LEXINGTON, Ky. (June 22, 2018) — The University of Kentucky Human Development Institute (HDI) has presented the 2018 Paul Kevin Burberry Award to Lindsey Woosley. A doctoral student in physical therapy at UK, Woosley is completing HDI’s Graduate Certificate in Developmental Disabilities.
The annual Burberry Award is given to a student who has demonstrated a strong commitment to people with disabilities, academic excellence and the leadership qualities exemplified by Burberry’s own life.
Woosley is a member of the Kentucky and American Physical Therapy Associations, and she has worked to support federal legislation related to patient access and Medicare reform. She has worked with patients and practitioners on issues related to opioid use and addiction. She also helped to develop social inclusion opportunities for young persons with disabilities that expand their networks beyond their families.
As a volunteer in a horse assisted therapy program, Woosley got to know a young man with communication and mobility issues. Her friendship continued beyond the program, and she informally developed a system of communication that surpassed the work that paid professionals had created, impacting and improving his quality of life.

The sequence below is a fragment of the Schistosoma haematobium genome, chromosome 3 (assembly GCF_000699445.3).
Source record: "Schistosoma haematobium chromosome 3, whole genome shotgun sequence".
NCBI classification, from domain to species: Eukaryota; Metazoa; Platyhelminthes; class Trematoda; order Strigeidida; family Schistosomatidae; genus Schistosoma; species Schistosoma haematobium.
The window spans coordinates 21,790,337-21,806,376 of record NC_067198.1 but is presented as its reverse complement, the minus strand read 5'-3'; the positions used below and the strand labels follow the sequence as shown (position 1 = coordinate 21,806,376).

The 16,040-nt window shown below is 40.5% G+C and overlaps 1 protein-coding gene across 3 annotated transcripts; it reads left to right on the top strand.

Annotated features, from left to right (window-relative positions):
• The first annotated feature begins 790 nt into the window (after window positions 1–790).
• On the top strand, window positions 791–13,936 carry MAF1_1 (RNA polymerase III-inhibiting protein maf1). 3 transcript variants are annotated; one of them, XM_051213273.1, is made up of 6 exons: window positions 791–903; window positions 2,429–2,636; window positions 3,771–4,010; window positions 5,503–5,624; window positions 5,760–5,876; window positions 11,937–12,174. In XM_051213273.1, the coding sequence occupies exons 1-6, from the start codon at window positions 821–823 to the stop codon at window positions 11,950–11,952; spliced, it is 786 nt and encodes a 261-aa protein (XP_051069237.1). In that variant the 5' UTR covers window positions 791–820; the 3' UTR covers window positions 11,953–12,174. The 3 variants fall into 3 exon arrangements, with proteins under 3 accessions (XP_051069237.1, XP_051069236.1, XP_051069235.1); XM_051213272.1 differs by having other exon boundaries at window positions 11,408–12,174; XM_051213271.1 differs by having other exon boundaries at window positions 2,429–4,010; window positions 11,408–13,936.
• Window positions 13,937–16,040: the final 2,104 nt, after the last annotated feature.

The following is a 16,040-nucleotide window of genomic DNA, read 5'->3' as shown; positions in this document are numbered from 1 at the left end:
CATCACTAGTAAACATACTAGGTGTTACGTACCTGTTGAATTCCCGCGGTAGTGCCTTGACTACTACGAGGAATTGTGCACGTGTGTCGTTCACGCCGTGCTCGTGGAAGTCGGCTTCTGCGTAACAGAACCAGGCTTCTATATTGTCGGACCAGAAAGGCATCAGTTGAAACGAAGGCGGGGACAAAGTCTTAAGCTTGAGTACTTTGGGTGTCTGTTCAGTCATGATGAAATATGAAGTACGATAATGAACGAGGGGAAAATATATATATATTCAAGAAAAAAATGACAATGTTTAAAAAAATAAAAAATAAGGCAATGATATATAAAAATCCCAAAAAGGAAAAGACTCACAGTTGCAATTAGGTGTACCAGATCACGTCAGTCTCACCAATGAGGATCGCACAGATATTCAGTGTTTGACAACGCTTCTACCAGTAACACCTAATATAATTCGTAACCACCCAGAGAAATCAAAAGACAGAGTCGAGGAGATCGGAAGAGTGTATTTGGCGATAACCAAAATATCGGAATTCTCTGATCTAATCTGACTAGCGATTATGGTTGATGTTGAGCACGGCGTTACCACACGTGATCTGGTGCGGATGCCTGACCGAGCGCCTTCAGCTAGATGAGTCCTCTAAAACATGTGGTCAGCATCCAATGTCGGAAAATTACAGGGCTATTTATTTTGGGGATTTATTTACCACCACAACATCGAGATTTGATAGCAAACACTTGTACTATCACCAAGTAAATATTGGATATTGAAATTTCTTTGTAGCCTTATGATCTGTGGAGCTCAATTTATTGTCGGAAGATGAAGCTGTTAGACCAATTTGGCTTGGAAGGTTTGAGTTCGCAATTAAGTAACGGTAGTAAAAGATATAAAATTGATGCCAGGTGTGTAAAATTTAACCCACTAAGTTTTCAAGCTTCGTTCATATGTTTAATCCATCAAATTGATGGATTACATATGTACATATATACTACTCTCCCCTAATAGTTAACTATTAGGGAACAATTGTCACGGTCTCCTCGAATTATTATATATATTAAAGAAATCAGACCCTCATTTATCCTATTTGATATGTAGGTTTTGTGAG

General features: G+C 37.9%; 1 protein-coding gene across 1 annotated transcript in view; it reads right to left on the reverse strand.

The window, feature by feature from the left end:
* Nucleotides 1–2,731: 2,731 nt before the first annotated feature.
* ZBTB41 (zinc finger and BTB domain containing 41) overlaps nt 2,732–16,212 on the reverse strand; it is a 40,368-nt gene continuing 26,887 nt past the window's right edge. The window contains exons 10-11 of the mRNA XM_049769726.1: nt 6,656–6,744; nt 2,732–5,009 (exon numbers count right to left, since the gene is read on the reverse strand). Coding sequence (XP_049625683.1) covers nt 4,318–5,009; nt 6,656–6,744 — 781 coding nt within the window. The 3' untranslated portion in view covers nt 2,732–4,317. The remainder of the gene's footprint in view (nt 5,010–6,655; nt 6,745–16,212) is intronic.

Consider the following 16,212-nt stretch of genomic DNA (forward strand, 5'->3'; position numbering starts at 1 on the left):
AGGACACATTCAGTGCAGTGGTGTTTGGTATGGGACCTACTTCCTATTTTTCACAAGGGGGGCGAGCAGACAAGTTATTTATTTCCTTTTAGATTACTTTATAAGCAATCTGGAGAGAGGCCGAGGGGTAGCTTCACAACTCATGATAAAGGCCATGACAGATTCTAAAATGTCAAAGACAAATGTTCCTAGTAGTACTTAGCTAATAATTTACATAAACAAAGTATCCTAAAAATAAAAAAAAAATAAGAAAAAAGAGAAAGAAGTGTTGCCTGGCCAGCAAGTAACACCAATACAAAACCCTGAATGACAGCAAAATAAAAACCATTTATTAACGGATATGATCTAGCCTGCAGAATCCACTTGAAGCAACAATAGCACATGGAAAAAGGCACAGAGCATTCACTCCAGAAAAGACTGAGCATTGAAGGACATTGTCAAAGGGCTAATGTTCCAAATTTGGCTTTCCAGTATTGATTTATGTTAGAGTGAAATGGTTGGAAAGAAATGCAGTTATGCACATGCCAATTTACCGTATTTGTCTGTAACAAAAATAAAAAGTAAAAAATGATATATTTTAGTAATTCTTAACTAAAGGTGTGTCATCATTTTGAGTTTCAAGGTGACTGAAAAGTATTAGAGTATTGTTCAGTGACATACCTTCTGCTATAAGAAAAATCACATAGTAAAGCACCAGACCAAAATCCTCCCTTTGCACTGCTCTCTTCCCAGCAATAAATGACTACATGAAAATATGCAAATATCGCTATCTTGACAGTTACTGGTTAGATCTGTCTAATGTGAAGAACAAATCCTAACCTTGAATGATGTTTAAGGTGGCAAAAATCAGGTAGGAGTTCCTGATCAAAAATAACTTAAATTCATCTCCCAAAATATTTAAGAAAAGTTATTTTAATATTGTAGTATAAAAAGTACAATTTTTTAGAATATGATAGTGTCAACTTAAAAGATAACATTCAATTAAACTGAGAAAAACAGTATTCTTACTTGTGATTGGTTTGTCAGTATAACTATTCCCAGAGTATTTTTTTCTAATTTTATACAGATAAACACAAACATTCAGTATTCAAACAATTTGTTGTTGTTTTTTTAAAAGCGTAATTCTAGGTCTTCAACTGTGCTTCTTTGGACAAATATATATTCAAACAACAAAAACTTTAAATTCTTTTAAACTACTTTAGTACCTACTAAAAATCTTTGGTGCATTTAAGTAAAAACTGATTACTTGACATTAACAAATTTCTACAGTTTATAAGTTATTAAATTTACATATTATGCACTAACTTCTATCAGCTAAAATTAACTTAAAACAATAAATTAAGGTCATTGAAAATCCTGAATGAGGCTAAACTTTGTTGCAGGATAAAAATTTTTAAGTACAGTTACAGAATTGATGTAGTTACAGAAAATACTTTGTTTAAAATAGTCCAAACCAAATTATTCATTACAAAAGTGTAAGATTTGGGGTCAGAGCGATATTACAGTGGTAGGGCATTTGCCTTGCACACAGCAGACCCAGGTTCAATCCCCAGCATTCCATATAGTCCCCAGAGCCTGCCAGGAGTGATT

Last year, Woosley received a grant from the U.S. Department of Education to prepare related service personnel for rural employment. As part of this project, she focuses on educating rural communities to improve the quality of life for pediatric physical therapy patients. She not only brings in funding and develops programs, but nurtures relationships with community members and seeks out persons who would benefit from a variety of supports that address physical, social and emotional needs of traditionally underserved populations.
The Paul Kevin Burberry Award is named in memory of the Berea native who was the first student with significant physical disabilities to graduate from Berea Community High School. He went on to Berea College and UK as a philosophy major. While a student at UK, Burberry worked with HDI to create training modules to train medical and allied health students on developmental disabilities. Though his life was cut short before graduation, he was posthumously awarded his UK degree with highest honors in 2004.
Ramona Carper, assistant professor in physical therapy, sums up Woosley’s drive to create positive change. “After reading about the life and accomplishments of Mr. Burberry, I believe he and Lindsey would have enjoyed each other’s company and would have spurred each other to creatively address the challenges of those around them.”
UK is the University for Kentucky. At UK, we are educating more students, treating more patients with complex illnesses and conducting more research and service than at any time in our 150-year history. To read more about the UK story and how you can support continued investment in your university and the Commonwealth, go to: uky.edu/uk4ky. #uk4ky #seeblue